This can be the smallest of acts like checking in with your friends, especially those who are Black as well as POC. Race may be a construct, but its effects are real and something they have to contend with everyday (albeit in different ways) so check in, see how they are doing and let them know you are there if they need you. Surprise them with an act of kindness!

This is obviously dependent on whether you even have Black/POC queer friends? If the answer is no, that’s a place to start in and of itself. Given how quickly we lap up Black culture (Drag Race anyone) this is the time to reflect and give back. For those who do have Black/POC friends, I’m talking about the type of friends who exist in your closest circle as equals. Not your ‘funny’, ‘sassy’ Black friend that you only see for drinks in Soho - we are more than a stereotype.

Reflect on the reach of your platform and voice. Be explicit about your commitment to Black lives and uplifting the queer community of colour. My mantra is leave no room for doubt, and when we are that explicit, it will provoke more conversations. In fact, think about three people who would benefit from understanding the impact of white privilege in your circles. These conversations can be rich, uncomfortable but ultimately worthwhile if you’re willing to look at the world with a different lens.

Finally think about where you choose to spend your hard earned money. It’s Pride Month, and despite being in lockdown there will be stuff happening in the digital world. Think about how you can spend your £££ to support diverse artists, performers and spaces. If you’re organising events, think about how racially diverse and inclusive they are - and engage the abundant Black and POC talent that exists and pay them fairly.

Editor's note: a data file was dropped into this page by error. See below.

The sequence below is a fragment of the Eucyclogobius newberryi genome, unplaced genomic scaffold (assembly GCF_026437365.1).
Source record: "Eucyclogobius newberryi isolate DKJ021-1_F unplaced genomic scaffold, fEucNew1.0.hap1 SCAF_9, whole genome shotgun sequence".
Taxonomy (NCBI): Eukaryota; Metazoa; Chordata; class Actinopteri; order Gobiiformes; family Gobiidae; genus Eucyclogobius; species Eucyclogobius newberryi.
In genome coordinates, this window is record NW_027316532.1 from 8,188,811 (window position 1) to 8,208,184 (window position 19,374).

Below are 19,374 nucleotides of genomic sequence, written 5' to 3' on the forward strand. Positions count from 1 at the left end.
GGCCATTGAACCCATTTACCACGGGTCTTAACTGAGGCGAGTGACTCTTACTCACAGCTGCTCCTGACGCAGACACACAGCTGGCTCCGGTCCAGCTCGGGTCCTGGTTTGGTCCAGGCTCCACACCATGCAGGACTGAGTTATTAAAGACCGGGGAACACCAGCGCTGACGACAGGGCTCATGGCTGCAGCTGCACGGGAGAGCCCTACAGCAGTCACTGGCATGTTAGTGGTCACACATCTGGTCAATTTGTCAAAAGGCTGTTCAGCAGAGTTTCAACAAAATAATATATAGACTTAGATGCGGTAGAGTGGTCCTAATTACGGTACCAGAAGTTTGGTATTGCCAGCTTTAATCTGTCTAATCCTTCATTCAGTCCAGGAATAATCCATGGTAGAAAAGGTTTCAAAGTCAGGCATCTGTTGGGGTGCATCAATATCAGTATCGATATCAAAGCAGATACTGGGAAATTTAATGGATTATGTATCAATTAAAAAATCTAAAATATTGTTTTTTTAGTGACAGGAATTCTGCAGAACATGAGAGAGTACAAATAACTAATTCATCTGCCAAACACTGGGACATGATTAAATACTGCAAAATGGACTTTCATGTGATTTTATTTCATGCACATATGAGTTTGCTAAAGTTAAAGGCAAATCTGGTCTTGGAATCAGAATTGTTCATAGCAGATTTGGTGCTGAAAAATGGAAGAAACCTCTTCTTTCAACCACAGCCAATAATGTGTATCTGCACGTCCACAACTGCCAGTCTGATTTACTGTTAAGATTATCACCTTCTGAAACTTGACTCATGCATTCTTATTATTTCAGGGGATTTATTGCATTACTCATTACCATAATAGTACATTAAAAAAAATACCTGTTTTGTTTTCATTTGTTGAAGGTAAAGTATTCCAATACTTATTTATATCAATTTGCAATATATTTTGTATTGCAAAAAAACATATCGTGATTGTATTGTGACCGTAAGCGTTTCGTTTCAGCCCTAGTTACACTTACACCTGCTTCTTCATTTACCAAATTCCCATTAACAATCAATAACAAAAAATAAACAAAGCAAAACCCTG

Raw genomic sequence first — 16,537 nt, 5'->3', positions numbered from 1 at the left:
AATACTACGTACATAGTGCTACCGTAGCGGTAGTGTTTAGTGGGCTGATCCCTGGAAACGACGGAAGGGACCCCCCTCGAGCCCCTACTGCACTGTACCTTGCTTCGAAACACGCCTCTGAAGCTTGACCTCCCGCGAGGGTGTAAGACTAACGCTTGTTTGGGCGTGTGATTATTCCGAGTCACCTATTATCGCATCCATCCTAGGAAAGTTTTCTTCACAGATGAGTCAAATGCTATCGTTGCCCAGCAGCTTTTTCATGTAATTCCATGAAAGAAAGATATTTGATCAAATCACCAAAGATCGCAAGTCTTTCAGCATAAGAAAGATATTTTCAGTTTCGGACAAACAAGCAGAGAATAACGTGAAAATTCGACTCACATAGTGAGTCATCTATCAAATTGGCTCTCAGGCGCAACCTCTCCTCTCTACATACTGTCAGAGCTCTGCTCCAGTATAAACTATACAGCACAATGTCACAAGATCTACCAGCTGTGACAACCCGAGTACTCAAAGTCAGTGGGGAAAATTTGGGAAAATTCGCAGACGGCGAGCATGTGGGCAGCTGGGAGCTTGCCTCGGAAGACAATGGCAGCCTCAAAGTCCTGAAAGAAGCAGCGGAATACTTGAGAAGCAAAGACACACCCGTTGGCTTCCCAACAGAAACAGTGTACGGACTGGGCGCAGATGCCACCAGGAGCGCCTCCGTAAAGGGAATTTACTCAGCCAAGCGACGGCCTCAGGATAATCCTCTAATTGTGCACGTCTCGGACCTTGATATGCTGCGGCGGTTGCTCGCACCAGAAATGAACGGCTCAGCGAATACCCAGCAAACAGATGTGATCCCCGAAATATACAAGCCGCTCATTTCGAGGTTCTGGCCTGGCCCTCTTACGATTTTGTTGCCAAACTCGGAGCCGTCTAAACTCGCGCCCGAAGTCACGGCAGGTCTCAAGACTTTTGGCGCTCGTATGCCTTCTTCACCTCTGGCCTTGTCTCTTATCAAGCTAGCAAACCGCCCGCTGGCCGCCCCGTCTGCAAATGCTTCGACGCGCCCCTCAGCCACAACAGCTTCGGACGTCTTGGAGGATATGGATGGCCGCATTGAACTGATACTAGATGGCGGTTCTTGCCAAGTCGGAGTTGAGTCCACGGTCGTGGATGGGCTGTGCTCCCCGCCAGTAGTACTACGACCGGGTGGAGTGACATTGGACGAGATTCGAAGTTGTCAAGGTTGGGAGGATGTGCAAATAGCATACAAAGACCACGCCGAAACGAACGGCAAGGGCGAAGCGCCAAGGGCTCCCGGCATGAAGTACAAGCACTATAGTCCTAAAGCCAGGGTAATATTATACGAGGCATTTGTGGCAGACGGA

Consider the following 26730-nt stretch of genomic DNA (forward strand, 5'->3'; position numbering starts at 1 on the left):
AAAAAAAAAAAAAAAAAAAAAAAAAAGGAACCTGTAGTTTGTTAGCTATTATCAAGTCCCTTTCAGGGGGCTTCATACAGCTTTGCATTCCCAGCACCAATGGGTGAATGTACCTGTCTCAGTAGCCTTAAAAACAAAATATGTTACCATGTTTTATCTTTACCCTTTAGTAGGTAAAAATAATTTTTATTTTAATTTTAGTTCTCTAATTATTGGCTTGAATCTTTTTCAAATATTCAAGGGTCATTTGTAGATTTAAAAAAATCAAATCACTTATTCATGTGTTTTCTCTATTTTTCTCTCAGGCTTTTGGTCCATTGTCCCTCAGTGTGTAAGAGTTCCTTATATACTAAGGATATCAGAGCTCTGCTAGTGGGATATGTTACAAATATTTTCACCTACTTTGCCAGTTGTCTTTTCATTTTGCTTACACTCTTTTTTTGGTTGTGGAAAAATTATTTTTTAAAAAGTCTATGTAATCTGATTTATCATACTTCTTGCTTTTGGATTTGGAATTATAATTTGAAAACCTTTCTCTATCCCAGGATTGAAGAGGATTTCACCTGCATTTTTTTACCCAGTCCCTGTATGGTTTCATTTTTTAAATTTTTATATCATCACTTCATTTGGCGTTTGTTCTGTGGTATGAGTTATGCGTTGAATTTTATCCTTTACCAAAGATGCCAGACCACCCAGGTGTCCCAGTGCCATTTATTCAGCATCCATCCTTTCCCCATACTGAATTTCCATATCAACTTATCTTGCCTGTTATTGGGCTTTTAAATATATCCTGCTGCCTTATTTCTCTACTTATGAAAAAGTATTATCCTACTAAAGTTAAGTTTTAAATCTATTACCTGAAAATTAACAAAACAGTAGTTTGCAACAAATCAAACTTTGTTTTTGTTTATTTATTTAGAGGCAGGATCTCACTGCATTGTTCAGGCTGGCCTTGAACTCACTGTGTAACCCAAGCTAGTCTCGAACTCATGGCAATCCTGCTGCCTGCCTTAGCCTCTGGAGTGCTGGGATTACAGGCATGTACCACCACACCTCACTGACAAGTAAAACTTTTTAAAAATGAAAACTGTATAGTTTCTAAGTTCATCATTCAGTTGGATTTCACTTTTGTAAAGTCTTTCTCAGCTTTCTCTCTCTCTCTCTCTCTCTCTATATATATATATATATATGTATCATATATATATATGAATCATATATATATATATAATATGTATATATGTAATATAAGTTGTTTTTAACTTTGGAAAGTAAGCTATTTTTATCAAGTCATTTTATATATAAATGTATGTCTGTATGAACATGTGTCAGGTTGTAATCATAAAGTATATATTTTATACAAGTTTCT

There is no easy fix. Just plenty of small things we can all do to ensure that within our community and beyond, we tackle racism and celebrate our diversity.

Educate yourself 📚

Google is your friend, however a little help never hurt anyone. There are some amazing resources for White people on racism that examine the impact of race and the role we play in upholding a racial hierarchy. To speak with a degree of confidence requires education, so I’d encourage you to check these out if you are real about solidarity and allyship.

For the non-Black POC in the house, we can’t deny that anti-Blackness exists in our communities too. We don’t have White privilege, but we have a level of privilege that Black people are not afforded. So here’s something for us to chew on too. We must be just as accountable in demonstrating our explicit intolerance for racism and having challenging conversations within our communities. And no, just because it’s a colonial by-product enforced by White people doesn’t mean we get to shirk the work.

If you remember only one thing, then let it be to understand the difference between being non-racist and an anti-racist. The first focuses on what we should not be doing (not displaying bias, discrimination, etc.) and falsely implies we’ve done what we need to. Wrong! Sitting at home in disgust watching the news is not enough. Being anti-racist is explicitly proactive, being vocal, communicating your stance and actively challenging yourself and others.

Happy Pride! 🏳️‍🌈

‘None of us are free until all of us are free’

Just as we know that homophobia isn’t checked at the door when you enter any non-queer space, the same principle applies for racism within the queer community. It’s a smaller scale reflection of society at large, which is why I urge us to look inward - we all have to do the hard work.

So yes celebrate Pride and be proud, but in the same breath challenge racism. Our rainbow is bleeding, and its colour is Black.